Immigration Judges appointed during the Bush years have been justly criticized by federal judges and TalkLeft for writing opinions that, to put it nicely, don't make much sense. Monica Goodling and Kyle Sampson chose IJ's for their loyalty to George Bush and Jesus, not for their understanding of immigration law or due process.
Federal appellate courts must be getting fed up with decisions from IJ's that ignore evidence, that fail to apply or even acknowledge the controlling legal standard, that are absent of legal reasoning. Reversals of immigation decisions are common, particularly when IJ's reject requests for political asylum.
According to an analysis by The New York Times, IJ's who were vetted by the Justice Department during the Goodling/Sampson years disproportionately reject asylum applications. [more ...]
The analysis suggests that the effects of a patronage-style selection process for immigration judges — used for three years before it was abandoned as illegal — are still being felt by scores of immigrants whose fates are determined by the judges installed in that period.
Asylum is granted to refugees who legitimately fear persecution on account of "race, religion, nationality, membership in a particular social group, or political opinion" if returned to their home countries. You'd think that Monica Goodling's choices would be sensitive to claims of religious persecution, but they tend to have a "that's the way it goes" attitude when told that applicants will be killed or beaten or raped or jailed because of their religious or ethnic identities or political beliefs.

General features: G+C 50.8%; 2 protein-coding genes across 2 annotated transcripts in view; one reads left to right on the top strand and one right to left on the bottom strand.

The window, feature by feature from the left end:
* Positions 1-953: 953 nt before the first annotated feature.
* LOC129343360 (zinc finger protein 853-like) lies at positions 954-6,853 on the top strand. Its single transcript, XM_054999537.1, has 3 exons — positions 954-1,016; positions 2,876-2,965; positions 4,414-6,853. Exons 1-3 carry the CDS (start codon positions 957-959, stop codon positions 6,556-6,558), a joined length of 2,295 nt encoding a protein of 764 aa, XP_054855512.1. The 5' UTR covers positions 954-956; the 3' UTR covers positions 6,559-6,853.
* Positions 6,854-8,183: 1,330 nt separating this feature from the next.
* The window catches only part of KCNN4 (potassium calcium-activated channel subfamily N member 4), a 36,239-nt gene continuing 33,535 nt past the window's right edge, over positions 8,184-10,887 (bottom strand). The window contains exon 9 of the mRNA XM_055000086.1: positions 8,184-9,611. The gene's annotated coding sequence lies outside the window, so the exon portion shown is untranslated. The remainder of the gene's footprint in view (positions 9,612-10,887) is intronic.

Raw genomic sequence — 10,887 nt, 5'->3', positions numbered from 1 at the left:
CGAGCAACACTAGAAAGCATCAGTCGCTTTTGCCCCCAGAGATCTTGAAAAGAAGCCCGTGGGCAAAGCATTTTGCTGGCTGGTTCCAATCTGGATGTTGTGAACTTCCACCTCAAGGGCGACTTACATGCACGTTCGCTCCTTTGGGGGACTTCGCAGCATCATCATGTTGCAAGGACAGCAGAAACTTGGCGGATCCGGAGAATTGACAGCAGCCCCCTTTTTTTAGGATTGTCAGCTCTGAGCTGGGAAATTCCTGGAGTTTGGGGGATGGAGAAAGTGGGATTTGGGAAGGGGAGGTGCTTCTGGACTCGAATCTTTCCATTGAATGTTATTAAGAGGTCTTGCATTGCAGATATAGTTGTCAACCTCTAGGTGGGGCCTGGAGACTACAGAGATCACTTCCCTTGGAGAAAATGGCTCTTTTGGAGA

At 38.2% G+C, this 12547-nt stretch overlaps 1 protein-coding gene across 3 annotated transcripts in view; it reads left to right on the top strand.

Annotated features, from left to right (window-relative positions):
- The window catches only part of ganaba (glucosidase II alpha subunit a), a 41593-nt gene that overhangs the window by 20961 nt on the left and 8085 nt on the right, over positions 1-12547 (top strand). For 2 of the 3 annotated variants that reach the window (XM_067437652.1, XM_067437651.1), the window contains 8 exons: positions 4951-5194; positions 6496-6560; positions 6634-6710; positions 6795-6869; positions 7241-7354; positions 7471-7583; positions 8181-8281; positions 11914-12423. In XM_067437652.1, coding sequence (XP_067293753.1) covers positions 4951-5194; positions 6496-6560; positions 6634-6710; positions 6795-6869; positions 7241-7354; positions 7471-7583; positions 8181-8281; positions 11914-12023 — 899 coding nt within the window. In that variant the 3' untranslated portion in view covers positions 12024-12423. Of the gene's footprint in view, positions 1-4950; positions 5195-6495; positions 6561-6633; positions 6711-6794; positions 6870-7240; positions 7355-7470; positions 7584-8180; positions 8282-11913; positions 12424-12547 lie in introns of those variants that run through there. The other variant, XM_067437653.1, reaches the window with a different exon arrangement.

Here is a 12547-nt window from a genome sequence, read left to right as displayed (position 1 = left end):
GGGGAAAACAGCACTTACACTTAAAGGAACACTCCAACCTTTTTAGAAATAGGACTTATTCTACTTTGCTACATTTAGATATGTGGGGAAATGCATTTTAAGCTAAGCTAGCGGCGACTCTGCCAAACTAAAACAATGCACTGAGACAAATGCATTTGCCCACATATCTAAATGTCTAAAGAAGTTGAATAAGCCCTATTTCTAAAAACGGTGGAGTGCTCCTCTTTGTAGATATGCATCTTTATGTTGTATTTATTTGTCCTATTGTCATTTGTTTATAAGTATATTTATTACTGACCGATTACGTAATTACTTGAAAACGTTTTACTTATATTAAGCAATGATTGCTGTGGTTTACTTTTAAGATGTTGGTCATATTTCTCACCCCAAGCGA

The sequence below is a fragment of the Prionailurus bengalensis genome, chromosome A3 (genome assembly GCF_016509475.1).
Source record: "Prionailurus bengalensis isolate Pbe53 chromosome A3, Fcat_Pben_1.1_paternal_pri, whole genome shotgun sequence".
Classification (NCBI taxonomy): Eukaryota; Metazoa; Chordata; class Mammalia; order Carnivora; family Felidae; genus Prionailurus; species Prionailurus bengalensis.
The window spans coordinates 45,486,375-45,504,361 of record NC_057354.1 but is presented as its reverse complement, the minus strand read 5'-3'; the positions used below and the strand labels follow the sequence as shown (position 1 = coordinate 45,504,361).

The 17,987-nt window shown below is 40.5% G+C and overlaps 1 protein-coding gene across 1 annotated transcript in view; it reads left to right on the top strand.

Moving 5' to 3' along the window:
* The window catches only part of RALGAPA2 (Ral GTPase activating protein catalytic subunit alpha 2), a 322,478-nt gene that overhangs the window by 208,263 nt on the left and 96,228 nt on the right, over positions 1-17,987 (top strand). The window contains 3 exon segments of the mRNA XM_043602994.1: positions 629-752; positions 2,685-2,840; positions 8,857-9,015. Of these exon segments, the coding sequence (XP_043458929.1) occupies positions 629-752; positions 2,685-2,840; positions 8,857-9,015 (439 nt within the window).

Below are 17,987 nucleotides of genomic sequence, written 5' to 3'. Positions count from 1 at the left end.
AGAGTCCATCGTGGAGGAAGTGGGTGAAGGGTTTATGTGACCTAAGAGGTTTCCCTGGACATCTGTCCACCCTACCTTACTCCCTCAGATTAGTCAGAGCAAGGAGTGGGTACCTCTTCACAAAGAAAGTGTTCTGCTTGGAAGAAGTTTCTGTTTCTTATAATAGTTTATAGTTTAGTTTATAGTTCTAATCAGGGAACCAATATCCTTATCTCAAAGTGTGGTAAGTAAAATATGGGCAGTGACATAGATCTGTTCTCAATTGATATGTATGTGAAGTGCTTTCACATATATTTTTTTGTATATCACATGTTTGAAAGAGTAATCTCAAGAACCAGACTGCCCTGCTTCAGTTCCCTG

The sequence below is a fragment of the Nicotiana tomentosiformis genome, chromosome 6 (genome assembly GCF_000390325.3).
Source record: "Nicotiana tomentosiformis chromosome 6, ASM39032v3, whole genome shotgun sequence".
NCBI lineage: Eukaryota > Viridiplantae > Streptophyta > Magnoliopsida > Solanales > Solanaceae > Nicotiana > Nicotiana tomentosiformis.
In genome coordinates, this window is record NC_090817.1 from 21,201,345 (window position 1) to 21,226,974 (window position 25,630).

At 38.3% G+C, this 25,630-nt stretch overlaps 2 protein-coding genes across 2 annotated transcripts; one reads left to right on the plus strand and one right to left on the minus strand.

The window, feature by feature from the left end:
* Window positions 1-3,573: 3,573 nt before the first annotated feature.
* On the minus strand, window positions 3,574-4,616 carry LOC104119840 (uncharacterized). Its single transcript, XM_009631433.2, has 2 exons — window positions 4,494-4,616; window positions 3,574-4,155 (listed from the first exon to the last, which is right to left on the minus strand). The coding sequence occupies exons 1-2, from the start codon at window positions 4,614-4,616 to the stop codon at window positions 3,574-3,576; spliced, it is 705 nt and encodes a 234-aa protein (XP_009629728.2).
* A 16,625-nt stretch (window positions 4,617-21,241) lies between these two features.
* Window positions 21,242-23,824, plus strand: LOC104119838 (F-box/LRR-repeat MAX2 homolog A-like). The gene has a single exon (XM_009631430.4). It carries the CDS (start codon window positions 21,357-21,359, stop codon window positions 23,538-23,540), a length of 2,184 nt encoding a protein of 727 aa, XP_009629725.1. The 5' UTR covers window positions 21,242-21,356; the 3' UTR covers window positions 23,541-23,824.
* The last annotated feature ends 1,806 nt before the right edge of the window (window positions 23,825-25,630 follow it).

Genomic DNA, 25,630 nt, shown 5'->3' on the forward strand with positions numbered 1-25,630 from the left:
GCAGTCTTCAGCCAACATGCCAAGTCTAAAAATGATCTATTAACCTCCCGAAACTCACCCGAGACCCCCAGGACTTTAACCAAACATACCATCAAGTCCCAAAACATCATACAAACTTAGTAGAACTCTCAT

Some judges are worse than others.
In Houston, for example, Judge Chris Brisack denied asylum in 90.7 percent of his cases, while other judges in that city averaged a 79.1 percent denial rate. Judge Brisack, a former Republican county chairman who also works in the oil business, did not return a call.
Three of the Goodling/Sampson-vetted judges have granted asylum requests at a significantly higher rate than their peers. It's reassuring to learn that Monica Goodling was not infallible.